Friday, March 17, 2017

Marvel's Iron Fist

© by Gerald So | 5:30 P.M.

As with Marvel's Daredevil, I set premiere day aside to binge-watch Iron Fist on Netflix. Danny Rand (Finn Jones) returns to New York fifteen years after he was presumed to have died in a plane crash over the Himalayas along with his billionaire industrialist father Wendell and mother Heather.

Danny's reappearance dismays his childhood friends Joy and Ward Meachum (Jessica Stroup and Tom Pelphrey respectively), who run Rand Enterprises since the death of their father Harold (David Wenham), Wendell's partner. Disapproving of some of Rand's current practices, Danny makes a play for his rightful share of the company.

Oh, yes, the superhero part: Shortly after Danny's plane crashed, he was taken to the extradimensional city K'un-Lun, where he was raised and trained by its warrior monks, sworn enemies of Marvel's previously-depicted killer cult, The Hand.

Just as Danny takes a while to get his bearings, so does the season. Its similarity to other origin stories (Batman Begins, Iron Man, Arrow) is a quibble compared to its largely unsympathetic, super-wealthy characters. Ward is a self-admitted "asshole" drug addict, but then he has the stress of keeping secret that The Hand brought Harold back from the dead, and Harold's machinations, credited to Ward, have kept Rand profitable if more cutthroat than Danny would like. Joy has soft spots for Danny and Ward but is an otherwise cold, self-made businesswoman.

I most liked and rooted for Danny's chemistry with karate teacher Colleen Wing (Jessica Henwick), but she also keeps a dark secret.

Iron Fist is fine, but clearly the least edgy of the four series setting up Marvel's The Defenders. Maybe we can hope for better now that the setup is done.

Sunday, March 12, 2017

BUM LUCK by Paul Levine

© by Gerald So | 5:30 p.m.

Cover design:
Cyanotype Book Architects
Following Levine's 2015 novel Bum Rap (the first crossover of his Jake Lassiter and Solomon & Lord legal thriller series), Bum Luck (on sale March 28) finds Jake bent on killing a client he has just cleared of murder.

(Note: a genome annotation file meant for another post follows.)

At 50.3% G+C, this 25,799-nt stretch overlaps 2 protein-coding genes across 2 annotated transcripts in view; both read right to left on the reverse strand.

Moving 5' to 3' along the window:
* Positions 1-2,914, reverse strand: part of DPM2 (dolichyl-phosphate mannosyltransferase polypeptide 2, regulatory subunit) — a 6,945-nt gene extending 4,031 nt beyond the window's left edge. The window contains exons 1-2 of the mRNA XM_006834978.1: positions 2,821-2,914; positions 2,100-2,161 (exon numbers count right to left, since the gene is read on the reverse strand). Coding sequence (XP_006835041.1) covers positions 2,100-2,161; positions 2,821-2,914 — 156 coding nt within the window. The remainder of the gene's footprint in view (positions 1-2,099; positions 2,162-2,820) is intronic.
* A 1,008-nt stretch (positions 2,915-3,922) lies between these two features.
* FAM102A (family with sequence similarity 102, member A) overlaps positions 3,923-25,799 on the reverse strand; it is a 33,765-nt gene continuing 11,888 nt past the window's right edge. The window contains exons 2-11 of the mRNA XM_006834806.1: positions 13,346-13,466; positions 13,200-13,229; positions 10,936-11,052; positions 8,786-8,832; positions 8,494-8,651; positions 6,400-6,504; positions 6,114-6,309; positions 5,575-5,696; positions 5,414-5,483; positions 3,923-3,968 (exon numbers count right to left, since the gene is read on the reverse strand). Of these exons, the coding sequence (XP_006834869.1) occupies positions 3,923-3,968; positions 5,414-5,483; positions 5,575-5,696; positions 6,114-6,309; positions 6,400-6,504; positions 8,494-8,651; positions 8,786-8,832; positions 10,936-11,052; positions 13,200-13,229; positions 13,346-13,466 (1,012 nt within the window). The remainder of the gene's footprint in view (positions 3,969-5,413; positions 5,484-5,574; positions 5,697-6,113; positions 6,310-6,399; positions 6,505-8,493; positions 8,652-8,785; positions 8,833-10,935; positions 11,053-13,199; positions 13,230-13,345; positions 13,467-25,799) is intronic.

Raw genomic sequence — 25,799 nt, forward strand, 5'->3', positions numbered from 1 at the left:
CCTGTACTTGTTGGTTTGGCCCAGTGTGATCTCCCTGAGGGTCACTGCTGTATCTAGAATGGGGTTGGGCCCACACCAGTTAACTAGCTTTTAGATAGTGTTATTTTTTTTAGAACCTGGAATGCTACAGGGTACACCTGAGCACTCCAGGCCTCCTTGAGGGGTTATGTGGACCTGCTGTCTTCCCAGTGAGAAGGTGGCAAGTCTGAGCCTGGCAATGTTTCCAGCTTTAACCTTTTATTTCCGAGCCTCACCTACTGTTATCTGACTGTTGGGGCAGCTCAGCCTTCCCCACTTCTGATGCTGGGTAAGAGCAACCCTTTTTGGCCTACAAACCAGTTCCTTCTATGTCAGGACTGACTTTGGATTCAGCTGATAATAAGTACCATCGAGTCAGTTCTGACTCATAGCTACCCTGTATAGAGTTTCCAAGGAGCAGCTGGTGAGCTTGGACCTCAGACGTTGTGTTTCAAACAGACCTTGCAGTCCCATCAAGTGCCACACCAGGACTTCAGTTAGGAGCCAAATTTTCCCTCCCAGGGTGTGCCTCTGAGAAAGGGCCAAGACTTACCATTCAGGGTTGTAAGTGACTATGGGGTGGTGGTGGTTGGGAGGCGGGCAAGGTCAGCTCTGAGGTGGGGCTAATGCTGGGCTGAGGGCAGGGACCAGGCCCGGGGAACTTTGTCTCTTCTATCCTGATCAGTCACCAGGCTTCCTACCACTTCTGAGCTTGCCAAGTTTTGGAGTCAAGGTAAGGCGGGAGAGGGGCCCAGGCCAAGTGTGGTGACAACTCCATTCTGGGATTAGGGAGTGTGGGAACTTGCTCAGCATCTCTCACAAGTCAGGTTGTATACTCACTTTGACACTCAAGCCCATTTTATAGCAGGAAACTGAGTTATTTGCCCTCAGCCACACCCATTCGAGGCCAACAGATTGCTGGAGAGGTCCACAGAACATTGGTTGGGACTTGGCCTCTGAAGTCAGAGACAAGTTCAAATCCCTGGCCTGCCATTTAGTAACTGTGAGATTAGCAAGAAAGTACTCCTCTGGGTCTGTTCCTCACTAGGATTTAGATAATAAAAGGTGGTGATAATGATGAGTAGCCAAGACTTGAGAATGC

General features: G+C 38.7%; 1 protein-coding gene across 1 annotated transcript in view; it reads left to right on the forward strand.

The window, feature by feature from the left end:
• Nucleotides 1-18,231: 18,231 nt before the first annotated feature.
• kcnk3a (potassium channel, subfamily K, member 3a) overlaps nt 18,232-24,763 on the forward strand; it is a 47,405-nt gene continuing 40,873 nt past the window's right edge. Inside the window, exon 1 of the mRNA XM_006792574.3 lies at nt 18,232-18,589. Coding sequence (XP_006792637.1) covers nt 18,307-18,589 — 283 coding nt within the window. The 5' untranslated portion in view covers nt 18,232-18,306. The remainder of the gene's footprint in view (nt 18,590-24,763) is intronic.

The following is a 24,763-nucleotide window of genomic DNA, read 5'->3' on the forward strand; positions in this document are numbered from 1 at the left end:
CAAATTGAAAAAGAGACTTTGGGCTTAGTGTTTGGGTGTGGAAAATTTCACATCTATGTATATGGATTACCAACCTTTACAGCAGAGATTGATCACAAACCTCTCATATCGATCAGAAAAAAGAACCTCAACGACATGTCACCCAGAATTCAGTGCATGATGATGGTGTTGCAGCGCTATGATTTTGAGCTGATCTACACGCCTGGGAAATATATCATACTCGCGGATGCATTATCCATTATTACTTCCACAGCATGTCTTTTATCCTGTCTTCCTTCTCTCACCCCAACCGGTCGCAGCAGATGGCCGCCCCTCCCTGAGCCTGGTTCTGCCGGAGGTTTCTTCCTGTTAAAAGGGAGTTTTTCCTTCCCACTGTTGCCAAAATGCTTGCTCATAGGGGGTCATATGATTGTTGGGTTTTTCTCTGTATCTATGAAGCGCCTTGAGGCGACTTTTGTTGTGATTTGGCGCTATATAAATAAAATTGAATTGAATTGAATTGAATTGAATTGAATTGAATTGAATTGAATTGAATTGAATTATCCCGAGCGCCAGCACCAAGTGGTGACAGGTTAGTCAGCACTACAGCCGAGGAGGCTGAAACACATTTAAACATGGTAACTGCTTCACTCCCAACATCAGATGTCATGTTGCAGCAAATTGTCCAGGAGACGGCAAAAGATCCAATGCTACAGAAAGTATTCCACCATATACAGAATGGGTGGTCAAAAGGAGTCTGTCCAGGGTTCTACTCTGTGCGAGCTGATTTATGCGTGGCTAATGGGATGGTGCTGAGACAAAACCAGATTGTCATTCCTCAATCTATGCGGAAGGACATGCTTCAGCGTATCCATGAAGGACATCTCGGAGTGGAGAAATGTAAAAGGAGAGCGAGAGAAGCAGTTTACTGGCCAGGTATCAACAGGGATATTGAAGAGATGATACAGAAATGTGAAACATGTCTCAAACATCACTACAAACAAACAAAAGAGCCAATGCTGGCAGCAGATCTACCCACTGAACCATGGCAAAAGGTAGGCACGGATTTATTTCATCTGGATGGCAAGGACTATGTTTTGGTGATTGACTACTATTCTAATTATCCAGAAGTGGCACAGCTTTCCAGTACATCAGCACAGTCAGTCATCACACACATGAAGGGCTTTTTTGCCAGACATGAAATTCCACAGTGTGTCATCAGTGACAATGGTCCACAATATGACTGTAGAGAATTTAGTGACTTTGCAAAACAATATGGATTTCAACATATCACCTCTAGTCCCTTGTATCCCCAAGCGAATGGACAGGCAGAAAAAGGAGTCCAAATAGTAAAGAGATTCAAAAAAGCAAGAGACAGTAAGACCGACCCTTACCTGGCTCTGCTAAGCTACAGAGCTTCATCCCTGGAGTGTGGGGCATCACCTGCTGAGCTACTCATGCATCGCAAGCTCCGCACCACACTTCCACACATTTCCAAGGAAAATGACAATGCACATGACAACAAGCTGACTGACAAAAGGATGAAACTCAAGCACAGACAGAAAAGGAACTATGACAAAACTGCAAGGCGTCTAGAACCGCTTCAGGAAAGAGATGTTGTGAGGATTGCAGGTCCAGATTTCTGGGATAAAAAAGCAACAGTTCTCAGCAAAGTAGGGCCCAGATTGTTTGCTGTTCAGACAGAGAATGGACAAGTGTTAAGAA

You see, despite the victory in court, Jake remains convinced the Miami Dolphins' Marcus "Thunder" Thurston killed his wife. Steve Solomon and Victoria Lord, as well as Jake's old coroner friend Charlie Riggs, believe Jake's homicidal thoughts are a sign of the brain disease chronic traumatic encephalopathy (CTE).

Meanwhile, Jake's firm assigns him to represent the life insurance company in the case of Carla Caruana, a mixed martial arts fighter who committed suicide. Representing Carla's estate, Solomon & Lord.

Jake, a throwback to the last days of smash-mouth football, is an ideal character to voice our collective fears about CTE. While exploring treatment options, he remains at the center of a tense tale that weaves its way to the truth.

Reloading Bullets & Beer

© by Gerald So | 5:30 a.m.

Last week, "Graybeard2003" commented that he had undertaken restoring and possibly updating Mike Loux and Bob Ames's Spenser fansite, Bullets & Beer, as a Wiki.

Before 2015, Bullets & Beer had lain dormant since Bob's work shift changed in 2008 and he lost interest in the site research. In the absence of an official Robert B. Parker website before 2006, Bullets & Beer was the best place for Parker information and fandom. Out of it sprang the first Parker discussion list, Spenser-L.

Nostalgically, I'm glad to see the revival effort, but I wonder how long "Graybeard2003" will be interested in researching the books. A signature feature of the old site was its meticulous annotation of every literary and pop culture reference.

I was studying the Romantic poets in college as I first read the Spenser books, and I enjoyed knowing where Parker got some of his best titles: Mortal Stakes, A Savage Place, The Widening Gyre, Valediction...All these facts are fun to know, but not essential or that important to enjoying the books. And since the official Robert B. Parker website and Facebook page are up to date, fans don't have the same need to look to homegrown resources.

In a similar way, I don't know that anonymous Wiki contributors can capture the feeling of Mike's old site, a virtual Cheers bar for Spenser fans, where everybody knew your name.